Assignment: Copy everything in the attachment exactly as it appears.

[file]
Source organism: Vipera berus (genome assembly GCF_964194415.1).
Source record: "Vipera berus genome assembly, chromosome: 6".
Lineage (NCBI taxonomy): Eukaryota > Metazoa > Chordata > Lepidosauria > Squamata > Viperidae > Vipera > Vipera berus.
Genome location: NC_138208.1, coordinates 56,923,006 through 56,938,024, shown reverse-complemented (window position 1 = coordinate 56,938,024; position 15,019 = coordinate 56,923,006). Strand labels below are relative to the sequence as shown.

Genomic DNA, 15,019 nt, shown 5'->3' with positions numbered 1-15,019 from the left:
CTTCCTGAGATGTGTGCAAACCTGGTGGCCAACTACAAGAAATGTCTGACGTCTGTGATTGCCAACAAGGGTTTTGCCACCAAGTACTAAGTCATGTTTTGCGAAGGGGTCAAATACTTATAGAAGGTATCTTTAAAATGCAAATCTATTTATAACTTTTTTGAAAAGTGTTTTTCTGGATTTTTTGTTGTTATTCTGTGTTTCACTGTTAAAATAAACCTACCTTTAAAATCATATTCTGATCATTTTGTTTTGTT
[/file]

Source organism: Vipera berus (genome assembly GCF_964194415.1).
Source record: "Vipera berus genome assembly, chromosome: 6".
Lineage (NCBI taxonomy): Eukaryota > Metazoa > Chordata > Lepidosauria > Squamata > Viperidae > Vipera > Vipera berus.
Genome location: NC_138208.1, coordinates 56,923,006 through 56,938,024, shown reverse-complemented (window position 1 = coordinate 56,938,024; position 15,019 = coordinate 56,923,006). Strand labels below are relative to the sequence as shown.

Genomic DNA, 15,019 nt, shown 5'->3' with positions numbered 1-15,019 from the left:
CTTCCTGAGATGTGTGCAAACCTGGTGGCCAACTACAAGAAATGTCTGACGTCTGTGATTGCCAACAAGGGTTTTGCCACCAAGTACTAAGTCATGTTTTGCGAAGGGGTCAAATACTTATAGAAGGTATCTTTAAAATGCAAATCTATTTATAACTTTTTTGAAAAGTGTTTTTCTGGATTTTTTGTTGTTATTCTGTGTTTCACTGTTAAAATAAACCTACCTTTAAAATCATATTCTGATCATTTTGTTTTGTT